The Megaphone Effect Taste and Audience in Fashion Blogging asserts that online shopping, unlike offline shopping, offers regular consumers with a mass audience (McQuarrie, Miller, & Phillips 2013). The researchers present a hypothetical review of bloggers’ accomplishment in terms of the accrual of cultural capital through public exhibitions of taste. Through this, they illustrate how the exercise of taste creates financial recompenses and social capital for these professionals. According to the article, fashion blogging embraces online appraisals and user-generated content (McQuarrie, Miller, & Phillips 2013). The authors suggest that in these occurrences of the megaphone effect regular customers can get an audience without the established arbitration required in offline shopping.

Quantifying Transaction Costs in Online/Offline Grocery Channel suggests that families incur operation costs when selecting among off-line stores for grocery acquisitions (Chintagunta, Chu, & Cebollada 2012). The authors indicate that consumers may also incur supplementary transaction charges when purchasing groceries online as opposed to offline (Chintagunta, Chu, & Cebollada 2012). In the article, the scholars incorporate the numerous operation charges into a channel choice structure and empirically enumerate the comparative transaction prices when families select between the online and off-line channels of similar grocery stores. The findings indicate that transaction expenses for grocery errands can be substantial and influence the decision between shopping through online and off-line channels.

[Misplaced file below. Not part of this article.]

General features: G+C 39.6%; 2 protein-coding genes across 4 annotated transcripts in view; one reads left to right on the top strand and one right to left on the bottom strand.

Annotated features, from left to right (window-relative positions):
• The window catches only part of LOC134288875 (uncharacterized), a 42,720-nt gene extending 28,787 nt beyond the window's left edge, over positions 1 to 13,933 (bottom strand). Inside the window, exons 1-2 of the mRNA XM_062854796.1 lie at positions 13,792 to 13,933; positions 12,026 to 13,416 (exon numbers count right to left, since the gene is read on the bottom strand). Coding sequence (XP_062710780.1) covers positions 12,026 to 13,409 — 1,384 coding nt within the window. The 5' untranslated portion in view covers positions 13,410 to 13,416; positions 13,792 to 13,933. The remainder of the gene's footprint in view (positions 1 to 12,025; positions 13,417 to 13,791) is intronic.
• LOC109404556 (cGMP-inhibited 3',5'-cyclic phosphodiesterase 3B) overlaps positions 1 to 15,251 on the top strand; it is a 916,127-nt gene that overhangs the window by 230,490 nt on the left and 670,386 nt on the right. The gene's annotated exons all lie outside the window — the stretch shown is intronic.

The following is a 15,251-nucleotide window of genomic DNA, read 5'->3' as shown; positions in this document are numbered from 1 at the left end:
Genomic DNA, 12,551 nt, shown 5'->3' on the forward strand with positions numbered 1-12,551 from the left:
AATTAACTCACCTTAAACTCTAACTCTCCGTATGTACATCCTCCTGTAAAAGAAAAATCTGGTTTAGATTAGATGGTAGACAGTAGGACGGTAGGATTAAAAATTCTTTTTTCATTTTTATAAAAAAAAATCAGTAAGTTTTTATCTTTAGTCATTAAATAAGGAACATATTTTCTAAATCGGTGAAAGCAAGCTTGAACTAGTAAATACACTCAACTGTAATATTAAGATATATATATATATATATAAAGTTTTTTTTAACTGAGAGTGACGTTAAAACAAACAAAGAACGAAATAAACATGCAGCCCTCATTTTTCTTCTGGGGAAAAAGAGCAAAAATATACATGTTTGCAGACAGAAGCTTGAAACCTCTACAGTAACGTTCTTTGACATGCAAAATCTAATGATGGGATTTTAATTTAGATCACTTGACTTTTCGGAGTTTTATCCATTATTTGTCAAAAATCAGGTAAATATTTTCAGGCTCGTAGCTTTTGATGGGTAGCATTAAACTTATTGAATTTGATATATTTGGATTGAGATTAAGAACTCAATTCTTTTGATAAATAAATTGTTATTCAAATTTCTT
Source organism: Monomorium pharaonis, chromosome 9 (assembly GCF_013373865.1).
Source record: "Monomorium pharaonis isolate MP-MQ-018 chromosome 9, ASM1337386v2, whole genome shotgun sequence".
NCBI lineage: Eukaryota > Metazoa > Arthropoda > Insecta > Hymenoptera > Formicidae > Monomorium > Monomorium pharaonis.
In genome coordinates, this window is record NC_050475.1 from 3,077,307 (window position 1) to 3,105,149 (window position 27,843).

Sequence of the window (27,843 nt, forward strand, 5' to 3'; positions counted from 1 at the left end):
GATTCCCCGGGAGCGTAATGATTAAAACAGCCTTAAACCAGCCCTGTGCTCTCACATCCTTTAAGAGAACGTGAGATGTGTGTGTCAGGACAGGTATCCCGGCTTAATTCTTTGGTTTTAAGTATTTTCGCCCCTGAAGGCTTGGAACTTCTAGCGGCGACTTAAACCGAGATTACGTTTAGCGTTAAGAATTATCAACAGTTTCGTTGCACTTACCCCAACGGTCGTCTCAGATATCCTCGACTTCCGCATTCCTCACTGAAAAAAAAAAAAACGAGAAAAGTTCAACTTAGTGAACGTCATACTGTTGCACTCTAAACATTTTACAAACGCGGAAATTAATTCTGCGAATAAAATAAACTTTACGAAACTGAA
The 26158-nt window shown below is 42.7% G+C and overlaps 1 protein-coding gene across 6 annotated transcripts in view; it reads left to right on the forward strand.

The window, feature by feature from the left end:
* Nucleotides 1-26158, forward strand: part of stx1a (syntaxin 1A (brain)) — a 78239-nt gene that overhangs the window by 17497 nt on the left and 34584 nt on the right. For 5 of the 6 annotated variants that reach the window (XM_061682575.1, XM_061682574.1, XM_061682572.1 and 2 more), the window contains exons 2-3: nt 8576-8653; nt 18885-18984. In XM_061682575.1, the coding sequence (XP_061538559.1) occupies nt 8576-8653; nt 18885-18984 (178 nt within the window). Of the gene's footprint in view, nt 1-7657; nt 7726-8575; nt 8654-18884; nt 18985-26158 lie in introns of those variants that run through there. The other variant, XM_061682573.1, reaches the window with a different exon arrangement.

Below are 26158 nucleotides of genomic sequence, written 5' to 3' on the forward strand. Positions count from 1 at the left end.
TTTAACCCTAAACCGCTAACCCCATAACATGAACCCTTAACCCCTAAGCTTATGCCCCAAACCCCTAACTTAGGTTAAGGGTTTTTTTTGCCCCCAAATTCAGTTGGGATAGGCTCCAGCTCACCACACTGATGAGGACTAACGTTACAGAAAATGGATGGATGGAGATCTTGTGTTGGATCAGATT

Lu focuses on aspects that determine consumers’ intention to switch their shopping behaviours from offline channels to online channels, which offers like services (Lu 2011). The research indicates that innovativeness in technologies and their associated benefits had encouraging effects on consumers’ intention to switch usage. Furthermore, the outcomes of the study also illustrate that online involvement curbs the connection between relative advantage and customer’s objective to change usage from offline to online services.

Riquelme and Sergio analyse the influence of numerous shoppers’ cognitive and psychographic personalities in their views of vendors’ deceptive practices and the diverse impacts on the supposed deception (Riquelme & Sergio 2014). The study also focuses on an investigation aimed at analysing online and offline consumer behaviours. In the research, the scholars indicate that the merchandises, customers, and stages of the shopping experience influence the choices of shopping online or either offline. For instance, when features such as vast selection and shopping quickly are predominant online shopping is favoured (Park 2013). If attributes like private service and capability to see or touch the merchandise are dominant, clients will prefer offline shopping.